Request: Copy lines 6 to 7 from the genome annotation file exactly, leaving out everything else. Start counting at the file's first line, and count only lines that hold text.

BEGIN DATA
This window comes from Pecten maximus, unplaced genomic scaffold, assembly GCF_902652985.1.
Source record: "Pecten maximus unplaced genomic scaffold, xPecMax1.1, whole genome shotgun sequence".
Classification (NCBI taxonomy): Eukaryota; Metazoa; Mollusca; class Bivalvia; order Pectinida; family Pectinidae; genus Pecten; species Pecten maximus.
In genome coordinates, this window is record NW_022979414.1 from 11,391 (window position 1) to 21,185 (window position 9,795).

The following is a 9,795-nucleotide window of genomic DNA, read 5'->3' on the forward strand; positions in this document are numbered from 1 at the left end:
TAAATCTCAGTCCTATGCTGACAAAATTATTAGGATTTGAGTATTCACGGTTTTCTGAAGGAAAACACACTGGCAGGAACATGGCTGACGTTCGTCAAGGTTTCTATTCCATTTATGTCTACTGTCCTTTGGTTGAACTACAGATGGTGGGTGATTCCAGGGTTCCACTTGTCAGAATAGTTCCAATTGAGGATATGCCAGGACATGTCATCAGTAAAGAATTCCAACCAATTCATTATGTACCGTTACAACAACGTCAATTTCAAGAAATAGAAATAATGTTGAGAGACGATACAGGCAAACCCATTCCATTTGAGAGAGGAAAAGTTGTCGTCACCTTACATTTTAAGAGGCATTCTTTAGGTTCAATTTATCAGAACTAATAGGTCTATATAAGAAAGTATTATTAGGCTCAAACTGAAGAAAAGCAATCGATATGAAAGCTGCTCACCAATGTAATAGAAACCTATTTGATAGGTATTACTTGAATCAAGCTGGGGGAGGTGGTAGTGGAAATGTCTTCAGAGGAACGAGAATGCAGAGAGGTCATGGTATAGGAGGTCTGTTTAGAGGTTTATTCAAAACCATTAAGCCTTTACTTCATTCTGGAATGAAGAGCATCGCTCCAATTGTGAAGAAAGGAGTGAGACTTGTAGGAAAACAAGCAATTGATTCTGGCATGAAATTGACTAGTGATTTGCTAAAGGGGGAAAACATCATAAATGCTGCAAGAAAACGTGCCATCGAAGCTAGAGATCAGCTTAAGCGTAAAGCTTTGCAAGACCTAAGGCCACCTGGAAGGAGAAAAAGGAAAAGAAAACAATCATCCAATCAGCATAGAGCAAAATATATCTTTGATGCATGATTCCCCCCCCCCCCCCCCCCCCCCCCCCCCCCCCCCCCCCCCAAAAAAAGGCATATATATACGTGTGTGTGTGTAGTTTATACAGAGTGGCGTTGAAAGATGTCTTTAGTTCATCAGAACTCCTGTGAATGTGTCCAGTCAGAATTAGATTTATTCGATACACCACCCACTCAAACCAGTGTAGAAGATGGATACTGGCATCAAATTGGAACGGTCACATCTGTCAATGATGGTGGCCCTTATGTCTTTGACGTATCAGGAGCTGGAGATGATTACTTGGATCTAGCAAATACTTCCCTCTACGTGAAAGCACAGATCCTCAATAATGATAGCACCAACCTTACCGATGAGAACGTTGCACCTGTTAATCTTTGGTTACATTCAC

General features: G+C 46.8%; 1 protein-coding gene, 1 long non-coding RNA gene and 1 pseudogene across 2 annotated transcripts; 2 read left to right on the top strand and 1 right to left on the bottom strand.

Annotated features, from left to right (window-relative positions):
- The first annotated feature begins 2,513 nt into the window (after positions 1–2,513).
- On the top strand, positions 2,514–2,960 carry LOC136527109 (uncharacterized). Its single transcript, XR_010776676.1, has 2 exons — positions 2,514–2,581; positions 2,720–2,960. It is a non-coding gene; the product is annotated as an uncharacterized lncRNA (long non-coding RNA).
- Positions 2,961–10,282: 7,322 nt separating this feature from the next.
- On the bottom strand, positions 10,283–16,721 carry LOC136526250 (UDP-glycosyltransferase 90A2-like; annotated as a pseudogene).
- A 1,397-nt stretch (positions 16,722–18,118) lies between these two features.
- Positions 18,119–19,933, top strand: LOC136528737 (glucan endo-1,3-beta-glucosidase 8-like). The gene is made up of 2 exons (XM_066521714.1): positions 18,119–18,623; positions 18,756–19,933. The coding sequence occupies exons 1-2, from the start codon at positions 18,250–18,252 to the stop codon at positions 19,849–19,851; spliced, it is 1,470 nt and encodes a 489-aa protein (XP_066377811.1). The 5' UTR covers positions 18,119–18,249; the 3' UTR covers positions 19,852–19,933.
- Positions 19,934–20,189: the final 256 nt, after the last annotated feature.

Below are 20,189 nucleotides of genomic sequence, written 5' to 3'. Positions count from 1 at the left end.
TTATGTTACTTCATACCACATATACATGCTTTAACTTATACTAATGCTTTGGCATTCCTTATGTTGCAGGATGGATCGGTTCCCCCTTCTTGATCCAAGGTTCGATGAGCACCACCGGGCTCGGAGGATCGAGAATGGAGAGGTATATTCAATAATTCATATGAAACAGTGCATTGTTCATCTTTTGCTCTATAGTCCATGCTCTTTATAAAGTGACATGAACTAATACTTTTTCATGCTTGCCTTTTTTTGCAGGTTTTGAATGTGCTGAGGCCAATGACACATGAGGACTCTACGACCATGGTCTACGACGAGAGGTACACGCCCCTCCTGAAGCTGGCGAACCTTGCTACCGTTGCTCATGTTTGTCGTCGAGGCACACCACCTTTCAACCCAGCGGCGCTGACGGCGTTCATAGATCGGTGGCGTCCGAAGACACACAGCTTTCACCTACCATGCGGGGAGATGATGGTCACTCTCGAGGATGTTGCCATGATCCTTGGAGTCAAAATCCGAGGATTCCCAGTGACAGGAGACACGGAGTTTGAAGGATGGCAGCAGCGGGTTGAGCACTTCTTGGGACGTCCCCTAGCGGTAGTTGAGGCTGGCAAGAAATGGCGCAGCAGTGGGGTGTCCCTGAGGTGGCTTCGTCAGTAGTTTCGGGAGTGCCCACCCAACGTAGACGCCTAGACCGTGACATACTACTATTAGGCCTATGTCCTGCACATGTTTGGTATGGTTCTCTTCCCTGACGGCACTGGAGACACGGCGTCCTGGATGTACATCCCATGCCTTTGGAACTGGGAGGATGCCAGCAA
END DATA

TAAATCTCAGTCCTATGCTGACAAAATTATTAGGATTTGAGTATTCACGGTTTTCTGAAGGAAAACACACTGGCAGGAACATGGCTGACGTTCGTCAAGGTTTCTATTCCATTTATGTCTACTGTCCTTTGGTTGAACTACAGATGGTGGGTGATTCCAGGGTTCCACTTGTCAGAATAGTTCCAATTGAGGATATGCCAGGACATGTCATCAGTAAAGAATTCCAACCAATTCATTATGTACCGTTACAACAACGTCAATTTCAAGAAATAGAAATAATGTTGAGAGACGATACAGGCAAACCCATTCCATTTGAGAGAGGAAAAGTTGTCGTCACCTTACATTTTAAGAGGCATTCTTTAGGTTCAATTTATCAGAACTAATAGGTCTATATAAGAAAGTATTATTAGGCTCAAACTGAAGAAAAGCAATCGATATGAAAGCTGCTCACCAATGTAATAGAAACCTATTTGATAGGTATTACTTGAATCAAGCTGGGGGAGGTGGTAGTGGAAATGTCTTCAGAGGAACGAGAATGCAGAGAGGTCATGGTATAGGAGGTCTGTTTAGAGGTTTATTCAAAACCATTAAGCCTTTACTTCATTCTGGAATGAAGAGCATCGCTCCAATTGTGAAGAAAGGAGTGAGACTTGTAGGAAAACAAGCAATTGATTCTGGCATGAAATTGACTAGTGATTTGCTAAAGGGGGAAAACATCATAAATGCTGCAAGAAAACGTGCCATCGAAGCTAGAGATCAGCTTAAGCGTAAAGCTTTGCAAGACCTAAGGCCACCTGGAAGGAGAAAAAGGAAAAGAAAACAATCATCCAATCAGCATAGAGCAAAATATATCTTTGATGCATGATTCCCCCCCCCCCCCCCCCCCCCCCCCCCCCCCCCCCCCCCCAAAAAAAGGCATATATATACGTGTGTGTGTGTAGTTTATACAGAGTGGCGTTGAAAGATGTCTTTAGTTCATCAGAACTCCTGTGAATGTGTCCAGTCAGAATTAGATTTATTCGATACACCACCCACTCAAACCAGTGTAGAAGATGGATACTGGCATCAAATTGGAACGGTCACATCTGTCAATGATGGTGGCCCTTATGTCTTTGACGTATCAGGAGCTGGAGATGATTACTTGGATCTAGCAAATACTTCCCTCTACGTGAAAGCACAGATCCTCAATAATGATAGCACCAACCTTACCGATGAGAACGTTGCACCTGTTAATCTTTGGTTACATTCAC

General features: G+C 46.8%; 1 protein-coding gene, 1 long non-coding RNA gene and 1 pseudogene across 2 annotated transcripts; 2 read left to right on the top strand and 1 right to left on the bottom strand.